Open Your Eyes is a psychological thriller that’s really hard to put down. By and large that’s because of the quality of the lead character and first person narrator, Jane. Jane starts the book as someone who hides in the house while her husband faces down an unpleasant neighbour. She deals with the horror of her husband’s brain injury, while being suspected by the police of the attack, warned off by contacts of the attacker, and she emerges through the other side having come to terms with her dream vocation. Paula Daly throws everything at her character: dealing with the injury, the manipulative ex, the stroppy sibling, the randy old soak of a mutual friend, an appalling lag in a visit to a prison which isn’t even the worst of her adventures. This could have backfired and become a bit melodramatic, if Jane were not such a good narrator. Her style is warm, personal and natural. We as readers sit alongside her as she tends to Leon, flinch as she deals with an attack, peer over her shoulder as she investigates the mysterious Alastair Armitage. She is self aware and reflective. (Someone who was truly nervous would probably not wonder if the detective, Ledecky, was watching to see if she, Jane, were relieved by Ledecky’s question. But it’s very well done and if we question it, we assume it’s done with the benefit of hindsight.)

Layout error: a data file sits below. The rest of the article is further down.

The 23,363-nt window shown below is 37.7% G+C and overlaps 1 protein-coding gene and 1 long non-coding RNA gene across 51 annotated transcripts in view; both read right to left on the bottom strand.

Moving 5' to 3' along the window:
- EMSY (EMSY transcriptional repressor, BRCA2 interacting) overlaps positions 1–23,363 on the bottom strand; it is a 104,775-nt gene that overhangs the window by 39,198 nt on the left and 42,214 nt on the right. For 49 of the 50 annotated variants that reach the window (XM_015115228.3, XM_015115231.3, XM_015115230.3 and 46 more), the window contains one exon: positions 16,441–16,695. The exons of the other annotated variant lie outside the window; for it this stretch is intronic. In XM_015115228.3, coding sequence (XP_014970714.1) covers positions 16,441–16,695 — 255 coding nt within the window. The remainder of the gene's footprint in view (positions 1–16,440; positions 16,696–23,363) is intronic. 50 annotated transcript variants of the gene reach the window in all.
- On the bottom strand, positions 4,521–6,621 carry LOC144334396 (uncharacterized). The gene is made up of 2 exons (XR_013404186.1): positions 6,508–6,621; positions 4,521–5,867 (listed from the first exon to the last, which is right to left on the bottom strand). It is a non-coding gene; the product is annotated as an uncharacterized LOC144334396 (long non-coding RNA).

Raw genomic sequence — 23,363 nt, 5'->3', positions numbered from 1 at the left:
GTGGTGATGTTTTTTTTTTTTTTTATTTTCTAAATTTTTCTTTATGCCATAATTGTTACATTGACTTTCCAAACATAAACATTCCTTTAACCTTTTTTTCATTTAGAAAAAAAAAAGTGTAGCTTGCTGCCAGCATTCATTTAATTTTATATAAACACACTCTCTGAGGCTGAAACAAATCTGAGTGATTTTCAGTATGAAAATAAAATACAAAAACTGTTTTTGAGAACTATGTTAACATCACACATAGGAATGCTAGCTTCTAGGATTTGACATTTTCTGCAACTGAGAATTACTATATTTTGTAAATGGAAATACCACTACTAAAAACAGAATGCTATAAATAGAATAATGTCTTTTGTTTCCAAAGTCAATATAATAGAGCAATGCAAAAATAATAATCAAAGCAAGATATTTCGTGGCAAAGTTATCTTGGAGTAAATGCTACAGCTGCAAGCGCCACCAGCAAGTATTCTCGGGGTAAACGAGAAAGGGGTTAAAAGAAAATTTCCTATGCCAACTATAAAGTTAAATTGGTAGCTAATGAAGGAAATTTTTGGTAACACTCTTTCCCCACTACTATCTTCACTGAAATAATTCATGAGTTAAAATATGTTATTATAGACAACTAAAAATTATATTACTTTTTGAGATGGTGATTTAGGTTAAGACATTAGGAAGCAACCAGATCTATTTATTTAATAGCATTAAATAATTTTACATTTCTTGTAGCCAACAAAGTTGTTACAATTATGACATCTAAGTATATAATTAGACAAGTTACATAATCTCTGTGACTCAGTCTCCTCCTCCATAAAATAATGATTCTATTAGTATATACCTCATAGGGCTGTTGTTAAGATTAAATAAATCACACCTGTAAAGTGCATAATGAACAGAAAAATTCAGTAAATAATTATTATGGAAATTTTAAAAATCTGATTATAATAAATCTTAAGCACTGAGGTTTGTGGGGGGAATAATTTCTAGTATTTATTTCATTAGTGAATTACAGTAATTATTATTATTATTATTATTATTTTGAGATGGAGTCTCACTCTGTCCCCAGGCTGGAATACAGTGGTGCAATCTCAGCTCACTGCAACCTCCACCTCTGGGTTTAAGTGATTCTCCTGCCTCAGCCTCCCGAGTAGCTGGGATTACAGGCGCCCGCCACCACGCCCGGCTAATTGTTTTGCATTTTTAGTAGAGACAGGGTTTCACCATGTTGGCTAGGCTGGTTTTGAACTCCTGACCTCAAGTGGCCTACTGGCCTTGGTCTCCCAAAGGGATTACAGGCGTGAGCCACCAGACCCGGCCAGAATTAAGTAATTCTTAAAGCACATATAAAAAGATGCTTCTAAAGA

It’s good that Jane is a tutor of creative writing because she can certainly tell a story: the pages just fly by. She knows the value of short chapters, some of which have cliff hangers (but these don’t feel forced), to help the reader along. The whole writing thing is quite inspired because it’s in the frequent asides about authors and publishing that Jane is able to express her personality. She isn’t impressed at all by independent publishing, nor is she happy with the snobbery that surrounds genre fiction. I giggle stupidly at the names she makes up for writers of books dismissed as chicklit (on page 296). It gets increasingly meta and I think that Daly does this better than does Anthony Horowitz in The Word is Murder: it’s extremely confident to critique other work (even if it’s legitimate for Jane, as a tutor, to do so), and I enjoyed Jane’s reference to Leon’s Gold Dagger award, a trophy for which Daly has been shortlisted. Perhaps the ending jumps the shark a little – not the concept itself which even I managed to predict but we so want Jane to succeed that we don’t care – but the final sentence which feels clumsy and unnecessary.
The mystery itself is a good one, puzzling and relatively complex. The cast of characters is wide enough to be interesting (including the family pet, Bonita), and the inclusion of hardman Ryan Toonen provides a wildcard that opens further possibilities. When it comes, the unmasking of the villain is unexpected and satisfying. And we return to Jane’s family: not the same as before but do you know what, they’ll be OK. There are things that aren’t settled (whither Leon) and a wider question about what it means that Jane could fulfil her dream only when Leon’s star had faded. This book does have a hard edge at times.
If you’re looking for a thriller that will hold your attention you might want to give Open Your Eyes a try.
Thanks to Corgi Books for the review copy. Check out other stops on the blog tour below.